Friday 19 January 2018

Artist creates ‘Syrian Super Mario’ to show dangers of being a refugee

The end goal of the game is to make safety to a refugee camp Credit: YouTube
The end goal of the game is to make safety to a refugee camp Credit: YouTube

David Kearns

A Syrian artist has re- imagined the classic video game 'Super Mario Bros' to demonstrate the difficulties and problems which come with being a refugee.

In the revamped version of the game, designed by a 29-year-old Samir al-Mutfi, Mario is replace by a Syrian refugee in a white shirt and a red baseball hat as he makes the dangerous journey to Europe.

Mr Samir kept to the fundamentals of the game, which turns 30 this week, but instead of the usual racing through Mushroom Kingdom, the hero has to get to the refugee camp.

'Syrian Super Mario' grabs his suitcase, has to collect his savings and tries to cross the land, paying smugglers and encountering armed soldiers and choppy waters along the way.

The refugee encounters smugglers who rob him of his money as he dodges border police and jumps over border fences intended to block his way to safety.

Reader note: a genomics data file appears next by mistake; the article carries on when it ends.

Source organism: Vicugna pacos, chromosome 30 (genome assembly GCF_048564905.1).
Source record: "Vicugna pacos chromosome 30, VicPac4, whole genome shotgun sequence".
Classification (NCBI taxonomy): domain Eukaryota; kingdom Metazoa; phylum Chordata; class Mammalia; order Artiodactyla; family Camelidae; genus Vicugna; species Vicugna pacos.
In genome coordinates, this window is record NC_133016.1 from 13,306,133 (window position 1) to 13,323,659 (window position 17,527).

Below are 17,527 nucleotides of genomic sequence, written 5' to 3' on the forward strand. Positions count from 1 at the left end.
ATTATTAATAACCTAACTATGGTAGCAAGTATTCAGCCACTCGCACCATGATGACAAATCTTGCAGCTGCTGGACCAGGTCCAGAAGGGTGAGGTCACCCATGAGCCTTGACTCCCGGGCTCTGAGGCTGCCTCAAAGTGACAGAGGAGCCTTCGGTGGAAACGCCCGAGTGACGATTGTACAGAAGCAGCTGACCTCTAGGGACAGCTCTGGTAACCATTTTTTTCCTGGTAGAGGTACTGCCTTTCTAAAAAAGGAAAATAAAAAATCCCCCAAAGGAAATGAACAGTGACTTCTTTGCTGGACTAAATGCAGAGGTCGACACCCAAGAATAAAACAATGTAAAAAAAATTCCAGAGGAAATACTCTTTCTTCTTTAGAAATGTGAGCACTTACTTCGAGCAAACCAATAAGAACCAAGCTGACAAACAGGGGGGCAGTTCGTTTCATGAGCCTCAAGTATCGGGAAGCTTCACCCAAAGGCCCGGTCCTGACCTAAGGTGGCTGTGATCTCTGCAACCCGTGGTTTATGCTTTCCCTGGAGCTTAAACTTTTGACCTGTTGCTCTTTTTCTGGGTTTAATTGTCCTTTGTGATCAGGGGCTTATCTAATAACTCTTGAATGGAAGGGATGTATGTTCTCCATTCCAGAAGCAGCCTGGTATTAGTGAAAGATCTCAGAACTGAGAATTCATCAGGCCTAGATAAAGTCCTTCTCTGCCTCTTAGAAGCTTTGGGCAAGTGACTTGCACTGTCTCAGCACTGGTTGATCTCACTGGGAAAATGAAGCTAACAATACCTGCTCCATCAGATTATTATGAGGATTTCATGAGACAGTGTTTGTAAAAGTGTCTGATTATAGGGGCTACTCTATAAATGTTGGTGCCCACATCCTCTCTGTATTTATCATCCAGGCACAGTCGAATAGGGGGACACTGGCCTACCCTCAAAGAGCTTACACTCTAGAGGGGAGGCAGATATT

The character is also seen attempting to cross a large expanse of ocean, mimicking the treacherous journey refugees take in an attempt to find safety in Europe.

Read More: EU ministers to discuss sharing refugees among nations

On one try, he falls into the water trying to get to the other side, and on another he gets captured.

Eventually, he makes it to the camp, flying a flag which says "welcome survivors".

Based in Turkey, the young designer said he used Super Mario Bros. because “it, like music, is universal”.

"A lot of my friends have fled for Europe. From talking to them I built a clear idea of what they went through and the life threatening risks they took.

Read More: Merkel sends in the riot police as border shut to refugees

"Five months ago my best friend drowned in the sea while travelling from Ismir (Turkey) to Greece. The engine on the boat exploded. That's when I got the idea for the video," Mr Samir told the BBC.

“It needed to be a simple and clear idea which would work irrespective of language. I used Super Mario because it's famous all over the world. It's like music - a universal language," he added.

More than 4 million Syrians have fled civil war in their nation in the last four years, according to the United Nations' refugee agency.

According to UN reports, one million more people will be displaced within Syria by the end of the year if the war there continues unabated.

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